2. includes details to make fiction seem more real

    Great point. I think this guy’s one of the biggest weasels in the state, but part of me still can’t accept we have a supreme court justice who’d stoop this low. So what do we have here, besides the fact that three other justices have explicitly refuted his story:

    – Gableman’s story just happens to line up perfectly with his version of the Prosser incident: Bradley protecting Abrahamson’s honor with a physical threat. Gableman also repeats Prosser’s “mother-daughter relationship” quip.

    – “had been on the court for approximately one month at the time,” meaning he’s the cub justice talking to the SCOWI icon. Doesn’t quite pack the same wallop if it’s a year later.

    – Bradley, the stickler for formalities, has no problem calling other justices “Pat” and “Dave” in memos and e-mails. “Even the custodians” call her Shirley.

    – “nobody was laughing at the time,” meaning everyone saw this happen, expressed disapproval with stony silence and then completely forgot about it. And he didn’t talk about it until a police investigation opens three, er, two years later.


  3. I think Gableman needs a nickname. His buddies over at WMC gave Louis Butler one, ( loophole Louie), so I think Gableman deserves one too.

    Mendacious Mikey? It’s got a nice ring to it.

  4. Lying to a police officer is a Class A misdemeanor in Wisconsin. You think I could get away with lying to a cop in the course of his/her investigation?

    The DA in Dane County should charge Gableman with obstructing an officer, and Ann Walsh Bradley should sue him for defamation. It’s obvious Gableman needs a lesson in justice.

    1. He’s also one of the final arbiters of legal ethics in the state, along with the mad strangler. It’s just mindblowing.

    2. Bingo, Steve. Just what I was thinking.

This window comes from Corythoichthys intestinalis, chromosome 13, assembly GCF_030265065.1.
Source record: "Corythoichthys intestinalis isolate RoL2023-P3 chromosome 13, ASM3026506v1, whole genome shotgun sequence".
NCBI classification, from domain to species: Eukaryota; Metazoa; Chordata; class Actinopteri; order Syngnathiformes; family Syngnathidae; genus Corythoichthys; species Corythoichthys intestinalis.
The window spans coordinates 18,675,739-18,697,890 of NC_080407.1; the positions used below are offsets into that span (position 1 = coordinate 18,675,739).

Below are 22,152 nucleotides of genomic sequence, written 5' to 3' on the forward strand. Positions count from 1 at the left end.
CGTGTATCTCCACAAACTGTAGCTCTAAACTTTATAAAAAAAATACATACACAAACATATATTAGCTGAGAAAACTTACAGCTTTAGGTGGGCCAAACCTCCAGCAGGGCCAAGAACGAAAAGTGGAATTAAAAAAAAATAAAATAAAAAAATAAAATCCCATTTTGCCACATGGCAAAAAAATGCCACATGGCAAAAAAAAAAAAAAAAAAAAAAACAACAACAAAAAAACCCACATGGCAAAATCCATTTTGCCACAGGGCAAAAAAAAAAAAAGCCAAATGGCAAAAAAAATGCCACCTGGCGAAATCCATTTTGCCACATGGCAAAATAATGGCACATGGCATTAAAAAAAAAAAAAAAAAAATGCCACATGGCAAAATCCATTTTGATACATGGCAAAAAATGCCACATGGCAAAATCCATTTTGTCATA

We need to push the issue. Get charges filed if possible. There must be some “up-sell” charges that could be added on as well. I mean there’s always the legal “fries with that”. That’s what DAs do!

  5. We expect politicians to be caught in lies, but this one is so clearly amatuerish! That’s what disqualifies him for the court, not his toadying, necessarily, but his not being able to lie with any kind of skill.

  6. Here’s Gablemans statement on the issue.


    He says that the seven justices met in closed conference on September 18th, 2009, implying that all seven justices were in the room when this alleged incident occurred?

    Bradley has stated that no such incident ever happened.

    Crooks and Abrahamson have stated that no such incident ever happened in their presence. Ziegler has said she did not witness any such incident.

    We need to hear from Prosser and Roggensack. Did they witness Justice Bradley swatting Gableman on the back of the head? They need to come forward with statements on what they did or didn’t see. I think Gableman should also issue another statement on who he remembers beiing in the room at the time this alleged incident occurred

    This is actually quite a serious business. We may have a man on the Wisconsin Supreme Court who is a flat out liar, and who would falsely accuse a fellow justice of a misdemeanor crime for political purposes.

    1. He did lie for purely partisan purposes, b ut we should boot him because he isn’t a good lawyer, because he hasn’t figured out how to tell a lie well. Sure, this is tongue in cheek, but it is serious in a way.

      A good lawyer would have advised Gableman to keep his trap shut rather than lie. All good lawyers would. Gableman should know that, but he’s not a good enough lawyer, evidently, and we need good lawyers on the Supreme Court, and also ethical ones.

  7. there’s a bit if irony here…recent newspaper articles have discussed how poor eyewitness accounts are in court and that they are less and less reliable for testimony…

    1. And double the irony considering Gableman’s disposition toward defendants (at least those who aren’t top GOP muckety mucks).